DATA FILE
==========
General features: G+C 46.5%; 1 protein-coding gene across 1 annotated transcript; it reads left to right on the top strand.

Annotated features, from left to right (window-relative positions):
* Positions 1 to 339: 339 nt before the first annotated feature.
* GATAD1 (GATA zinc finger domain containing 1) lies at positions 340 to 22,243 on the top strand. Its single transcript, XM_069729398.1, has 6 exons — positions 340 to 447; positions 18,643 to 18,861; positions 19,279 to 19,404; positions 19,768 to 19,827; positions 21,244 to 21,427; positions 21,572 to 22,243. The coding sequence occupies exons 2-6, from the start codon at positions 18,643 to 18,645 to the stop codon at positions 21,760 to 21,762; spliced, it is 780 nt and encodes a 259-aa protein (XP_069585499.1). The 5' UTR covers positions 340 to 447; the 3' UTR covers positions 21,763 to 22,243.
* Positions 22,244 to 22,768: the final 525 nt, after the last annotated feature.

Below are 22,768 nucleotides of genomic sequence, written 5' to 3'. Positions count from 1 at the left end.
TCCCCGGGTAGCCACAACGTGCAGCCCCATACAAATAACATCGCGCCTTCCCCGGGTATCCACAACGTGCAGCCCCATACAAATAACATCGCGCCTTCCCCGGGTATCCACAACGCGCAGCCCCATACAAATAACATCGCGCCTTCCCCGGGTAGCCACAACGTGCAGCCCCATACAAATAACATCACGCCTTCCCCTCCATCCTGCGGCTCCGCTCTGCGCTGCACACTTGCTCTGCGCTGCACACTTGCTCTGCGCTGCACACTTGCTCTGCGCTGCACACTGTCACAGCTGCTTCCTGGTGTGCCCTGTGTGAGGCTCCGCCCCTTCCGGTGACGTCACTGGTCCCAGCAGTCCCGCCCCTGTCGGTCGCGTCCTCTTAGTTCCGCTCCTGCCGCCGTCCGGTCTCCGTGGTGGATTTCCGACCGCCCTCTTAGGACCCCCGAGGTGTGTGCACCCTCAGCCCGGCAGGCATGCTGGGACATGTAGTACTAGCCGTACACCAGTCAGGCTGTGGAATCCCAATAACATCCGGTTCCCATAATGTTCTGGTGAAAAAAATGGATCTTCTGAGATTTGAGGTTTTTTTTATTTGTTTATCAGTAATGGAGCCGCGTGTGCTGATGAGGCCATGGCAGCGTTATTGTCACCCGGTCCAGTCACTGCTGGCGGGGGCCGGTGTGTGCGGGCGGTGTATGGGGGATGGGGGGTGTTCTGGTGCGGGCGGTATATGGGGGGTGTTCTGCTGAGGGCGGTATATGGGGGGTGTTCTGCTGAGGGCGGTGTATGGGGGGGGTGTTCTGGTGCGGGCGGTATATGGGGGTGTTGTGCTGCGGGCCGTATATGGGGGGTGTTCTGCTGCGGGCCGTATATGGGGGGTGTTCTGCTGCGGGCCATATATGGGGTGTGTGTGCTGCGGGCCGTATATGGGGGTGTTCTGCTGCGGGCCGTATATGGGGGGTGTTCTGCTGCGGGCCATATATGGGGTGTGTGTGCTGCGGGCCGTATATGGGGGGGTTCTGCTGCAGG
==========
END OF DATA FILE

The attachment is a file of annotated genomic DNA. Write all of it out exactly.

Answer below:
General features: G+C 46.5%; 1 protein-coding gene across 1 annotated transcript; it reads left to right on the top strand.

Annotated features, from left to right (window-relative positions):
* Positions 1 to 339: 339 nt before the first annotated feature.
* GATAD1 (GATA zinc finger domain containing 1) lies at positions 340 to 22,243 on the top strand. Its single transcript, XM_069729398.1, has 6 exons — positions 340 to 447; positions 18,643 to 18,861; positions 19,279 to 19,404; positions 19,768 to 19,827; positions 21,244 to 21,427; positions 21,572 to 22,243. The coding sequence occupies exons 2-6, from the start codon at positions 18,643 to 18,645 to the stop codon at positions 21,760 to 21,762; spliced, it is 780 nt and encodes a 259-aa protein (XP_069585499.1). The 5' UTR covers positions 340 to 447; the 3' UTR covers positions 21,763 to 22,243.
* Positions 22,244 to 22,768: the final 525 nt, after the last annotated feature.

Below are 22,768 nucleotides of genomic sequence, written 5' to 3'. Positions count from 1 at the left end.
TCCCCGGGTAGCCACAACGTGCAGCCCCATACAAATAACATCGCGCCTTCCCCGGGTATCCACAACGTGCAGCCCCATACAAATAACATCGCGCCTTCCCCGGGTATCCACAACGCGCAGCCCCATACAAATAACATCGCGCCTTCCCCGGGTAGCCACAACGTGCAGCCCCATACAAATAACATCACGCCTTCCCCTCCATCCTGCGGCTCCGCTCTGCGCTGCACACTTGCTCTGCGCTGCACACTTGCTCTGCGCTGCACACTTGCTCTGCGCTGCACACTGTCACAGCTGCTTCCTGGTGTGCCCTGTGTGAGGCTCCGCCCCTTCCGGTGACGTCACTGGTCCCAGCAGTCCCGCCCCTGTCGGTCGCGTCCTCTTAGTTCCGCTCCTGCCGCCGTCCGGTCTCCGTGGTGGATTTCCGACCGCCCTCTTAGGACCCCCGAGGTGTGTGCACCCTCAGCCCGGCAGGCATGCTGGGACATGTAGTACTAGCCGTACACCAGTCAGGCTGTGGAATCCCAATAACATCCGGTTCCCATAATGTTCTGGTGAAAAAAATGGATCTTCTGAGATTTGAGGTTTTTTTTATTTGTTTATCAGTAATGGAGCCGCGTGTGCTGATGAGGCCATGGCAGCGTTATTGTCACCCGGTCCAGTCACTGCTGGCGGGGGCCGGTGTGTGCGGGCGGTGTATGGGGGATGGGGGGTGTTCTGGTGCGGGCGGTATATGGGGGGTGTTCTGCTGAGGGCGGTATATGGGGGGTGTTCTGCTGAGGGCGGTGTATGGGGGGGGTGTTCTGGTGCGGGCGGTATATGGGGGTGTTGTGCTGCGGGCCGTATATGGGGGGTGTTCTGCTGCGGGCCGTATATGGGGGGTGTTCTGCTGCGGGCCATATATGGGGTGTGTGTGCTGCGGGCCGTATATGGGGGTGTTCTGCTGCGGGCCGTATATGGGGGGTGTTCTGCTGCGGGCCATATATGGGGTGTGTGTGCTGCGGGCCGTATATGGGGGGGTTCTGCTGCAGG